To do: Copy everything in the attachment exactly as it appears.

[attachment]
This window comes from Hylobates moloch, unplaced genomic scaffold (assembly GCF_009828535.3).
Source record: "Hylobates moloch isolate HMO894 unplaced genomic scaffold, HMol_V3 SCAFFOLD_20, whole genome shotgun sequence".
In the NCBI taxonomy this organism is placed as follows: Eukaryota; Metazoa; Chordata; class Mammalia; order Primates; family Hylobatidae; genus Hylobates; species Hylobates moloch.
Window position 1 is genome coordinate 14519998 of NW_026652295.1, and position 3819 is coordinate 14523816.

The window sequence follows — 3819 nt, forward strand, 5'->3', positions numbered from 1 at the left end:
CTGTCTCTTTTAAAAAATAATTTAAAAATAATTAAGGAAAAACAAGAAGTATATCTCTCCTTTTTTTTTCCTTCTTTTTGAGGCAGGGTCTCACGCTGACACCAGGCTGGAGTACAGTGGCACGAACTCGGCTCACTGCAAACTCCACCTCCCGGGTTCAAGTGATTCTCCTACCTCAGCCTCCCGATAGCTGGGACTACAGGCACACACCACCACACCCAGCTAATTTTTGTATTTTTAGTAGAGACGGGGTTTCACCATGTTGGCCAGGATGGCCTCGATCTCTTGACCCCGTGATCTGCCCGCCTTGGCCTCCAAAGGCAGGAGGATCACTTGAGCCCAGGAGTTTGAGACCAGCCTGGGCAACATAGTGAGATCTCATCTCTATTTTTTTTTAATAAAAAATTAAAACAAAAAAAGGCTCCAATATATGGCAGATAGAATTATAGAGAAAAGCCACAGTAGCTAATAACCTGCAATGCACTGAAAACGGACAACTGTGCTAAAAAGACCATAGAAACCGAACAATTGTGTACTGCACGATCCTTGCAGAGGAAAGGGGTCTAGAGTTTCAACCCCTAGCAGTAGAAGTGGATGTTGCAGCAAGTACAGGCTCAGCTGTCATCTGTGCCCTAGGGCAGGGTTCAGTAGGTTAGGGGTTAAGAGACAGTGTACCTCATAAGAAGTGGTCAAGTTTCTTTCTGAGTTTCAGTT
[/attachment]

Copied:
This window comes from Hylobates moloch, unplaced genomic scaffold (assembly GCF_009828535.3).
Source record: "Hylobates moloch isolate HMO894 unplaced genomic scaffold, HMol_V3 SCAFFOLD_20, whole genome shotgun sequence".
In the NCBI taxonomy this organism is placed as follows: Eukaryota; Metazoa; Chordata; class Mammalia; order Primates; family Hylobatidae; genus Hylobates; species Hylobates moloch.
Window position 1 is genome coordinate 14519998 of NW_026652295.1, and position 3819 is coordinate 14523816.

The window sequence follows — 3819 nt, forward strand, 5'->3', positions numbered from 1 at the left end:
CTGTCTCTTTTAAAAAATAATTTAAAAATAATTAAGGAAAAACAAGAAGTATATCTCTCCTTTTTTTTTCCTTCTTTTTGAGGCAGGGTCTCACGCTGACACCAGGCTGGAGTACAGTGGCACGAACTCGGCTCACTGCAAACTCCACCTCCCGGGTTCAAGTGATTCTCCTACCTCAGCCTCCCGATAGCTGGGACTACAGGCACACACCACCACACCCAGCTAATTTTTGTATTTTTAGTAGAGACGGGGTTTCACCATGTTGGCCAGGATGGCCTCGATCTCTTGACCCCGTGATCTGCCCGCCTTGGCCTCCAAAGGCAGGAGGATCACTTGAGCCCAGGAGTTTGAGACCAGCCTGGGCAACATAGTGAGATCTCATCTCTATTTTTTTTTAATAAAAAATTAAAACAAAAAAAGGCTCCAATATATGGCAGATAGAATTATAGAGAAAAGCCACAGTAGCTAATAACCTGCAATGCACTGAAAACGGACAACTGTGCTAAAAAGACCATAGAAACCGAACAATTGTGTACTGCACGATCCTTGCAGAGGAAAGGGGTCTAGAGTTTCAACCCCTAGCAGTAGAAGTGGATGTTGCAGCAAGTACAGGCTCAGCTGTCATCTGTGCCCTAGGGCAGGGTTCAGTAGGTTAGGGGTTAAGAGACAGTGTACCTCATAAGAAGTGGTCAAGTTTCTTTCTGAGTTTCAGTT